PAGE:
PS Partner: Phillip Bryant
We represented: Robert Bosch Tool Corporation
Venue: U.S. District Court, Eastern District of Missouri
Mary Wood purchased a Skil model 3305 table saw for her husband, plaintiff Donald Wood, in November 2009. On February 28, 2010 Mr. Wood attempted to cut 1 inch strips from the long side of a 4′ X 8′ sheet of 1/4″ flakeboard. The only support for the work piece was Mr. Wood holding it on the top of the table saw and Mrs. Wood holding the outfeed end. Three cuts were made successfully. Six feet into the fourth cut, Mr. Wood experienced what he called a kick back. The sudden movement resulted in Mr. Wood’s left hand sliding under the blade guard and into the spinning saw blade.
Plaintiff alleged the saw was defective because the saw did not incorporate a new style of guard that was just coming on the market and because the saw did not have flesh detection technology that would have immediatly stopped the blade upon contact with flesh. Mrs. Wood testified that her husband used the saw another 20 times following his injury. Some of those uses occurred after this lawsuit was filed. Defendants contended that the style of guard that was on the saw was reasonably safe, that the new style of guard would not have prevented Mr. Wood’s hand from sliding under the guard and that it was not technologically or economically feasible to include flesh detection technology on the subject saw in 2009.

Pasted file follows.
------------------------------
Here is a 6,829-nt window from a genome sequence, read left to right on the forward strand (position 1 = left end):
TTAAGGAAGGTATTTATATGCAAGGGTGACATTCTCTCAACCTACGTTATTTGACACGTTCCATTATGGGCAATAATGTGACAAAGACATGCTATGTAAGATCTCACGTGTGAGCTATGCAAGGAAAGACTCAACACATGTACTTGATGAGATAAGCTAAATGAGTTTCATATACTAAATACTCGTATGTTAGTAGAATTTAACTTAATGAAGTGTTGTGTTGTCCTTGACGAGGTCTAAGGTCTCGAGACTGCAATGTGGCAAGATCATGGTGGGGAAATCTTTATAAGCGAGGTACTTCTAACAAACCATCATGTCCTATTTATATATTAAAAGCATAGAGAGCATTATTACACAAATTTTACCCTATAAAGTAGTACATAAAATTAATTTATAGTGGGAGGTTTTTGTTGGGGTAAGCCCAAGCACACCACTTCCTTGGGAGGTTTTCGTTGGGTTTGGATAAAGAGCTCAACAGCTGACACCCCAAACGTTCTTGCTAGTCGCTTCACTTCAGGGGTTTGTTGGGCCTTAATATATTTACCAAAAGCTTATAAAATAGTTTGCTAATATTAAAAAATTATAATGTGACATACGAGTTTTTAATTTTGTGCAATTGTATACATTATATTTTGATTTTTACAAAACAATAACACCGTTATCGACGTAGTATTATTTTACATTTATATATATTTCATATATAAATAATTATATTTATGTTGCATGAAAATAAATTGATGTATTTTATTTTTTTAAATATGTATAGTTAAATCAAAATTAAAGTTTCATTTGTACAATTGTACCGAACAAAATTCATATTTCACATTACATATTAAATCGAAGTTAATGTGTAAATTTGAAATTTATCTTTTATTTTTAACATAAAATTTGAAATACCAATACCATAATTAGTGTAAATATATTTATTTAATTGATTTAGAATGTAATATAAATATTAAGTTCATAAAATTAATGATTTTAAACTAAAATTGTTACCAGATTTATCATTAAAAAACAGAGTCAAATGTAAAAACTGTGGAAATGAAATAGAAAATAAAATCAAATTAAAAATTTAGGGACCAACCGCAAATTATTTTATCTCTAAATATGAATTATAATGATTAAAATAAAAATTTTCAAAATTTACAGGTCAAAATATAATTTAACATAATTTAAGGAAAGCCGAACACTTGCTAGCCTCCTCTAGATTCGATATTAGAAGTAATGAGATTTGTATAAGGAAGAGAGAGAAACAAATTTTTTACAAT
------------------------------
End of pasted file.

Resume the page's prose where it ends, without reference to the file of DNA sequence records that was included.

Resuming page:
The jury returned a verdict in the amount of $40,000, substantially less than the plaintiff’s request of $2,000,000.
Verdict and Judgement: $40,000